STUDY FUNDING/COMPETING INTEREST(S): This project was supported by grant R01 HD084377 from the National Institute of Child Health and Human Development. The content is solely the responsibility of the authors and does not necessarily represent the official views of the National Institute of Child Health and Human Development, or the National Institutes of Health, nor any of the State Departments of Health which contributed data. E.W. is a contract vendor for SART; all other authors report no conflicts.

Langlois PH, Canfield MA, et al. Risk factors and time trends for isolated craniosynostosis. Birth Defects Res. 2021 Jan 1;113(1):43-54. doi: 10.1002/bdr2.1824.
BACKGROUND: We sought to investigate associations between maternal/infant characteristics and isolated craniosynostosis as well as its subtypes sagittal, metopic, and coronal synostosis, and assess trends in the prevalence of these conditions.
METHODS: We identified cases in the Texas Birth Defects Registry from 1999 to 2014. We used Poisson regression to identify associations between maternal/infant characteristics and craniosynostosis. We used joinpoint regression and unadjusted Poisson regression to evaluate temporal trends. Finally, we computed adjusted Poisson models to evaluate whether temporal trends were evident after accounting for changes in the population distributions of maternal/infant characteristics over time.
RESULTS: Relative to all live births in the general population, cases were more frequently male or preterm. Mothers of cases were more frequently non-Hispanic white and more frequently obese. Non-Hispanic black or Hispanic maternal race/ethnicity was associated with a lower prevalence of all craniosynostosis subtypes. Previous live births were associated with sagittal synostosis; residence on the U.S.-Mexico border was associated with sagittal and coronal synostosis. The prevalence of any isolated craniosynostosis increased (average annual percent change estimated from joinpoint regression [AAPC]: 2.9%), as did the prevalences of sagittal (AAPC: 3.3%) and metopic synostosis (AAPC: 5.4%). In crude Poisson models, the same temporal trends were observed, however these were attenuated after adjusting for maternal/infant characteristics.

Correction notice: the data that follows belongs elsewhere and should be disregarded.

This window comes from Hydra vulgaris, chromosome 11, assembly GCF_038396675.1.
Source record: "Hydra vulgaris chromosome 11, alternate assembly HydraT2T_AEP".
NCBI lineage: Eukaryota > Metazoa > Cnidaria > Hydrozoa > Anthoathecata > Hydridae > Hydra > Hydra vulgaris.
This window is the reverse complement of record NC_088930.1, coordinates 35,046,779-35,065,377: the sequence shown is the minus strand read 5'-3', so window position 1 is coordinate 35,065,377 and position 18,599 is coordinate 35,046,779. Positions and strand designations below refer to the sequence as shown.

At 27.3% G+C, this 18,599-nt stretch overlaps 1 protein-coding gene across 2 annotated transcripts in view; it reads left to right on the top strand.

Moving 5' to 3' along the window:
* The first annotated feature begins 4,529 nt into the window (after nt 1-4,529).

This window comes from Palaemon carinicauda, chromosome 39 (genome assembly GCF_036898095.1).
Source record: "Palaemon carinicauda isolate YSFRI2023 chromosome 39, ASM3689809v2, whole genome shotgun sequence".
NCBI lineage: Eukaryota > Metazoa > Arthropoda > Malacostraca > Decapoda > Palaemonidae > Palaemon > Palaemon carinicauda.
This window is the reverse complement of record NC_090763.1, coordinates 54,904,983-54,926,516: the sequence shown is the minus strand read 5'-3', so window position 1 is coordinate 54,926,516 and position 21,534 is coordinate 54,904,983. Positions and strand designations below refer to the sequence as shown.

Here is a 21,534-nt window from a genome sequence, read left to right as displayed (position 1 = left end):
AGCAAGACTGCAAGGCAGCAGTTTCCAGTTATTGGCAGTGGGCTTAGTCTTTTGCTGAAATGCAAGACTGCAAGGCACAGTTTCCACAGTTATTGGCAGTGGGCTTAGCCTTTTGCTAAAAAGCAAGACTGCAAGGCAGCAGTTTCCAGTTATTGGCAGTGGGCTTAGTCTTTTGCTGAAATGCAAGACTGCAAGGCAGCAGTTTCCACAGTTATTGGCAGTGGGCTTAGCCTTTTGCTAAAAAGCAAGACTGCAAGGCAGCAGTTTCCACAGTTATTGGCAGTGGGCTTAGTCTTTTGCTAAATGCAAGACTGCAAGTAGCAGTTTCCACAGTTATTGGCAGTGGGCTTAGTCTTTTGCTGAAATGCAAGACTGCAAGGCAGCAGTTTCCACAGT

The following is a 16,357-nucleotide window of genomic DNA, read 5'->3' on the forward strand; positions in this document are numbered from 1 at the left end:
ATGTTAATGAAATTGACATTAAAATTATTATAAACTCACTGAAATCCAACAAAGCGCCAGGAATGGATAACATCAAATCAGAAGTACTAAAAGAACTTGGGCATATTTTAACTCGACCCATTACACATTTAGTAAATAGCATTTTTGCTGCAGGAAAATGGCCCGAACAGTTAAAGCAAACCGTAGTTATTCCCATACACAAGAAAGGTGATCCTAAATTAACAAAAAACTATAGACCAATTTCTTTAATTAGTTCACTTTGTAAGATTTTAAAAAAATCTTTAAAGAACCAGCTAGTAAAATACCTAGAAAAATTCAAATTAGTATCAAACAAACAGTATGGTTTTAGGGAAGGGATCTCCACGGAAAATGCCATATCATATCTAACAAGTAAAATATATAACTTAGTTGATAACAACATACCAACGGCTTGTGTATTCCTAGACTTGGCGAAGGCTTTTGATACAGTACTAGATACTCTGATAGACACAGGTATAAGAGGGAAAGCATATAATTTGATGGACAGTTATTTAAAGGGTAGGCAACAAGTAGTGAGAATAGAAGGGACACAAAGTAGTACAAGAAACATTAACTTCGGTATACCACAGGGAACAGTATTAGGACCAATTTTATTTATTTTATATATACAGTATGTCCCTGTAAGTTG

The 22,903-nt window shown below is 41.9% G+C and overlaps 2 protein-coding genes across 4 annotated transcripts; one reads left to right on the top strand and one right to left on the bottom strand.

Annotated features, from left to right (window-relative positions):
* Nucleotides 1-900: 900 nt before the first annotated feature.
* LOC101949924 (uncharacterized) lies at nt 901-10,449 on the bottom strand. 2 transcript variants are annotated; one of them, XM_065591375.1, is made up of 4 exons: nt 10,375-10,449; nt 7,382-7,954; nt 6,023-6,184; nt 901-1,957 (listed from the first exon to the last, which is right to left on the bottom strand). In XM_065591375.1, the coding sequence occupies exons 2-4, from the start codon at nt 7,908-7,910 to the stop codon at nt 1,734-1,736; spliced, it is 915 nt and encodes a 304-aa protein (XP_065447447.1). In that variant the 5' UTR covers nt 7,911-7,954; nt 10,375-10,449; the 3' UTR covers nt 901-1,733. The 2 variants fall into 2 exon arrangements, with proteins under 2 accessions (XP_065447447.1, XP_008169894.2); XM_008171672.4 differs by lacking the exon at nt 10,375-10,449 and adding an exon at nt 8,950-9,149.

CONCLUSIONS: Prevalence of isolated craniosynostosis increased from 1999 to 2014. The largest AAPC was observed for metopic synostosis. Changes in the population distribution of associated maternal/infant characteristics may explain these trends.

Langlois PH, et al. Comprehensive assessment of the associations between maternal diabetes and structural birth defects in offspring: A phenome-wide association study. Ann Epidemiol. 2021 Jan;53:14-20.e8. doi: 10.1016/j.annepidem.2020.08.006.
PURPOSE: 
Our objective was to comprehensively evaluate the risk of a broad range of birth defects among offspring of women with diabetes, overall and stratified by pregestational versus gestational diagnosis, using the phenome-wide association (PheWAS) methodology.
METHODS: 
We performed a registry linkage study of all live births (>6,500,000) and birth defects cases (>290,000) in Texas, 1999-2015. We ascertained diabetes from birth and fetal death certificates. We calculated prevalence rate ratios (PRR) for phenotypes with ≥10 cases among exposed offspring (n = 130).
RESULTS: 
Diabetes was associated with the prevalence of any defect (PRR 1.40, 95% confidence interval [CI] 1.38-1.42), multiple defects (PRR 1.86, 95% CI 1.81-1.91), and 60 specific phenotypes, including novel (hypospadias, mitral stenosis) and previously reported phenotypes (renal a-/dysgenesis, spinal anomalies). Pregestational diabetes was a stronger risk factor for any defect (PRR 2.00, 95% CI 1.93-2.07), multiple defects (PRR 3.27, 95% CI 3.11-3.44), and the 60 specific phenotypes evaluated. Gestational diabetes was associated with any defect (PRR 1.21, 95% CI 1.19-1.23) and 47 specific birth defects phenotypes, although associations were weaker than for pregestational diabetes.
CONCLUSIONS: 
The PheWAS is an efficient way to identify risk factors for disease using population-based registry data. Pregestational diabetes is associated with a broader range of phenotypes than previously reported. Because diabetes is diagnosed in 1% of women prior to pregnancy and 6%-9% during pregnancy, our results highlight a significant public health concern.

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Last updated October 22, 2021